Remembering Muddaththir Olaniyi Yusuf (1962-2019)

By Abdur-Razaq Asaju


Brother Abdur-Razaq, where are you?, asked with unusual anxiety and inaudible phone call from Nurudeen Jumah. “I’m in the office, I replied. “NS is gone” he announced. “I can’t hear you”, I said, wondering why this hasty question. He repeated the question, “NS is gone”, NS is gone”. And my voice collapsed. SubhannaLlah, Yeeeeee! Not true! ALlahu Akbar. Oh my God! Inna liLlahi wa inan ilayhi raaji’uun.

I put my head on the table and was crying but soon realized I could embarrass my colleagues, hence I retired to a small meeting room nearby to continue crying and muttering SubhannaLlah. I managed avoiding wailing, knowing the implications. Haa, my brother, Niyi Sanuth is indeed dead!

Allah Knows Best. I have been dumbfounded and confounded since then, and sometimes, I wish the news of his death was not real.

I knew him since our MICA days, and have been friends ever since.

He’s unassuming, sincere, compassionate and straightforward. No-holds-barred, yet diplomatic!

I went to him in Zenith bank around 1997, looking for job. He admonished me against bank jobs and told me he was resigning soon! I couldn’t believe a Rising Star in the Top bank could resign while approaching the zenith of a shining, unblemished career. He urged me to join Deen Communications then, moreso that I read Mass Comm. I offered to be part of the Editorial team, which I did for some time.  And behold, he resigned soon as promised.

And we’ve been in touch, getting closer and closer.

He has been a resource person for H&H Inv. Club, and severally for at Tanzeel Schools. And of recent, we partnered for Commodities business. Wherever he goes, he’s extremely humble but always noticeable and impactful. He’s the proverbial Gold Fish.

The popular Feed a Soul which now feeds thousands of poor Muslims in Ramadan was his brainchild. And I wonder where he derives his energy from! He’s such a Special Breed!

Even until he breathed his last, he was still mustering positive energy!

What of KBC- Knowledge Building Course- which has transformed millions of lives of young Muslims? Many of us benefitted quarterly from the fountain of knowledge of renowned scholars in those session.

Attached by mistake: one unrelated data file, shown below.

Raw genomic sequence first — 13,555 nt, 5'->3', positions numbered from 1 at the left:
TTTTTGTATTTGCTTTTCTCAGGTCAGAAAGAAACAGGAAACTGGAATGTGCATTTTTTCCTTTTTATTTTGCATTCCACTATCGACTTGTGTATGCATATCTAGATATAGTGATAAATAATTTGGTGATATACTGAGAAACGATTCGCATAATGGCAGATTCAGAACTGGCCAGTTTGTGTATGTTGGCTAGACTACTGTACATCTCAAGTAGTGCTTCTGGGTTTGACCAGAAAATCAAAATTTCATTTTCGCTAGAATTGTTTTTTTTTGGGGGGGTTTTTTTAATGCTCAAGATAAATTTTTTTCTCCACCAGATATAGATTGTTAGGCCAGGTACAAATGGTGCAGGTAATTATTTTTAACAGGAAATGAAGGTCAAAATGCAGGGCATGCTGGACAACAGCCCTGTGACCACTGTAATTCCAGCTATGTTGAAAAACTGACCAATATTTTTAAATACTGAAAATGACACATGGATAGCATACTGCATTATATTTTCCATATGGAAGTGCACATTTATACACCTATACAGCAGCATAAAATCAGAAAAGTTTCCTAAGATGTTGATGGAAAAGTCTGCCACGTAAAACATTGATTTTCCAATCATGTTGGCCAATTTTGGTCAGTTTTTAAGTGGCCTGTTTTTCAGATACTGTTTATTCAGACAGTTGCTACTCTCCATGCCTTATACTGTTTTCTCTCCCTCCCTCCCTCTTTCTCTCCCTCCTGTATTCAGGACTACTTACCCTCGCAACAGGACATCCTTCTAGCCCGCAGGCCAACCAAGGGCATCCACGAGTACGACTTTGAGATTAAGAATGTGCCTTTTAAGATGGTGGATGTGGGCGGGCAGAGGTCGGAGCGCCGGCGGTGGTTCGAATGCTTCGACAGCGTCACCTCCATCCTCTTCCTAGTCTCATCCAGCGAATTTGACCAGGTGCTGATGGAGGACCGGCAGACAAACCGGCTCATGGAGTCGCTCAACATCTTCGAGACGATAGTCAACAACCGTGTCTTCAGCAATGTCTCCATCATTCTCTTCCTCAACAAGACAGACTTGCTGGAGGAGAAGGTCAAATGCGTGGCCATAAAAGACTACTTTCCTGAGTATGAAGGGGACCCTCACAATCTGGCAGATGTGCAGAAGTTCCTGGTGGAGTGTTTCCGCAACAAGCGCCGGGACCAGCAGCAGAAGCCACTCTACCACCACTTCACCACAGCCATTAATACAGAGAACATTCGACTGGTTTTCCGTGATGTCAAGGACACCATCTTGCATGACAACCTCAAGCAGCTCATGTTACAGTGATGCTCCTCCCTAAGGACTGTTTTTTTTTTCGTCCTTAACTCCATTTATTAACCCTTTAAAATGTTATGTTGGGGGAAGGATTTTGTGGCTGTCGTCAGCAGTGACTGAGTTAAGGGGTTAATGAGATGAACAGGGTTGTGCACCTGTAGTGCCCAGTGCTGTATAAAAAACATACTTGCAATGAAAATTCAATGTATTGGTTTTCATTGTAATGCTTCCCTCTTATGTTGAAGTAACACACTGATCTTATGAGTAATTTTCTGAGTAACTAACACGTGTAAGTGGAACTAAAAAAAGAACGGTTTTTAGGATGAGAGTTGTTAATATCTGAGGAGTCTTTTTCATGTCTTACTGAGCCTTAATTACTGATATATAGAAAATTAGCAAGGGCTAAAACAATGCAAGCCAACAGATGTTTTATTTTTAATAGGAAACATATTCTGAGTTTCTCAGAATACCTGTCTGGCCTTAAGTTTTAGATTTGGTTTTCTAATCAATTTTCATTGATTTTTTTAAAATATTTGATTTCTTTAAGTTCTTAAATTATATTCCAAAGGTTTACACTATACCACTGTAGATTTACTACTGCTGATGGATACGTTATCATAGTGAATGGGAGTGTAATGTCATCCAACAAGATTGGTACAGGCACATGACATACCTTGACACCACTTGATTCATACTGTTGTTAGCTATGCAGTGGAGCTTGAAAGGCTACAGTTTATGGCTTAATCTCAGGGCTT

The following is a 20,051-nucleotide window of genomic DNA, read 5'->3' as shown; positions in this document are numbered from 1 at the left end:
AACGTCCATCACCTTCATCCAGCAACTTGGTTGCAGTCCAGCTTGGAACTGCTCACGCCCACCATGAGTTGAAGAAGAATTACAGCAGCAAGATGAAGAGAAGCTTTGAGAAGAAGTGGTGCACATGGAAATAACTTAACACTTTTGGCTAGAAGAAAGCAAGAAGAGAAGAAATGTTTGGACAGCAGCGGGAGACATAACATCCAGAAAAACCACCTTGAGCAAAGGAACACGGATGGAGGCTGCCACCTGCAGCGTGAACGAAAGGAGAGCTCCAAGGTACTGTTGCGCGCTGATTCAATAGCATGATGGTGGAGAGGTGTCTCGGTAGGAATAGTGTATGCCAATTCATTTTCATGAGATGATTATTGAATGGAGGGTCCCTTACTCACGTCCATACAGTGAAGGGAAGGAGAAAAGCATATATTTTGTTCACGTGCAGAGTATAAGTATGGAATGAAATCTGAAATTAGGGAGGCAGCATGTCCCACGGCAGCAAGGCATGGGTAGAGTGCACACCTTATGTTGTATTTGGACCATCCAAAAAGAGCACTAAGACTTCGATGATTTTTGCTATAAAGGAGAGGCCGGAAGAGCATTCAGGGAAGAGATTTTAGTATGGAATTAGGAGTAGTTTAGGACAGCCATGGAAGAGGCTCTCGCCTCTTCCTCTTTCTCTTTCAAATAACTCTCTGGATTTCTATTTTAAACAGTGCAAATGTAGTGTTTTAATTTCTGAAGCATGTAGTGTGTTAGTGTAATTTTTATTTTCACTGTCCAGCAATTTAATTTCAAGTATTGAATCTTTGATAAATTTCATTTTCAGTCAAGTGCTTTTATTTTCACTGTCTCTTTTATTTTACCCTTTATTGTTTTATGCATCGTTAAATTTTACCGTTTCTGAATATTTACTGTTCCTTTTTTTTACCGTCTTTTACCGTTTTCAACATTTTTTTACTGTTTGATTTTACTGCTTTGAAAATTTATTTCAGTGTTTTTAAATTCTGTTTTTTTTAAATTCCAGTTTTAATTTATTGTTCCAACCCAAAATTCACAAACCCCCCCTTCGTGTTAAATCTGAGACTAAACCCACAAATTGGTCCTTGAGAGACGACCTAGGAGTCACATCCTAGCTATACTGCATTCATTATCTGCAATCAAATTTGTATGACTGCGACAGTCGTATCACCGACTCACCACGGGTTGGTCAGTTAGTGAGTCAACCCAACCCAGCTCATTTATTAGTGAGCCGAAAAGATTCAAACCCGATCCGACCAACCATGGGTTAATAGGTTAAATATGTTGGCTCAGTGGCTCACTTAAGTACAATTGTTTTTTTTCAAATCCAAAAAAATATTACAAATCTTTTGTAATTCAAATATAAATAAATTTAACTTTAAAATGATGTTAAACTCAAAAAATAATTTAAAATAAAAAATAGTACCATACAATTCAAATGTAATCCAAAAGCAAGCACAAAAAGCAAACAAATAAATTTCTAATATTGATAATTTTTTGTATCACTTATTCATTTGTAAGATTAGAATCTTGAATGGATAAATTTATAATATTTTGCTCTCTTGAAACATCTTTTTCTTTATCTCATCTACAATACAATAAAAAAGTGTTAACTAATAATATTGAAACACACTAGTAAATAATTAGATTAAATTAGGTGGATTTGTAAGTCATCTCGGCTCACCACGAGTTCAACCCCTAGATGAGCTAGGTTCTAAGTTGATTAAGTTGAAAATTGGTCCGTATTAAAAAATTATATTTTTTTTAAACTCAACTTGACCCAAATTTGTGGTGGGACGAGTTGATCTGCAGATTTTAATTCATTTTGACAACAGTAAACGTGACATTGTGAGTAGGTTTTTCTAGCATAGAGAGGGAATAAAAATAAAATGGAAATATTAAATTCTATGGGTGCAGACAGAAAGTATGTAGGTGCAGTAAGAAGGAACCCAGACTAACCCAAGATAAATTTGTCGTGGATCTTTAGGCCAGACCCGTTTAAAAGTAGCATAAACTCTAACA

He is the publisher od Deen Digest which transformed into an Naseeha, and also Legacy, targeted at the teens but nonetheless very useful for the older ones.

On his sick bed in India, I sent him a couple of messages which I presumed read but he didn’t respond. I was scared, and expressed it in my post of the 30th October. And he responded:

_Wa alaykum salaam wa rahmatullah wa barakatuhu_

Oju ogun le oo, but aanu Oluwa ati adura yin ngbe wa duro*

Jazakallaahu khayraan

The message sent jitters down my spine. For him to acknowledge tough terrains means it was really tough, to put it mildly. He’s a truly courageous brother.

I expressed joy and sent more messages. He responded on the 31st October. I was further encouraged and sent more. And then, he read but never replied again.

And that’s why I was inconsolable when bro. Nurudeen Jumah broke the tough news. It was an Indian that noticed me in my crying room and was trying to be nice. ‘Should someone drive you home?’, he asked. I controlled my anger and told him that my brother died in his country, India!

When I had issues in a marriage and rumours were flying around, he was the only brother, apart from my Imam, who confronted me, and appreciated the situation. He’s that bold. Yet diplomatic. Most others were just grimacing whenever I passed them!

His death has made it rife for us all to reflect, to reassess ourselves. It was encomiums everywhere for him. If it’s any of us, how will we be reviewed? Can we pick one or two lessons from his death?

Has his death not confirmed the ephemerality and mirage nature of life?

If yes, why are we keeping puerile bickers? Why are we enemies and strange bedfellows because of a passing stranger? The positive comments that followed his death is unprecedented.

I hope his death will make many of us reorganize our perceptions.

Sanuth (as I call him) has touched more lives than any brother that I know. He is ever willing to help, to please and to admonish. Yet he’s gone!

I pray that his legacies will endure. That Allah would raise another bridge builder. That Allah would console and compensate all those he left behind, especially his immediate family, and keep them united, aamin.

And for him, all positive testimonies trailing him are pointers to his abode. May Allah expand his grave, make Barzakh comforting for him, make answers to his questions easy. And on the day of Qiyamah, make him an inmate of al Jannatul Firdaus, aamin.

Allahumma ghafrlahu wa arhamhu, aamin.

Asaju is a proud associate and admirer of Niyi Sanuth

©2018 VivaLasGidi

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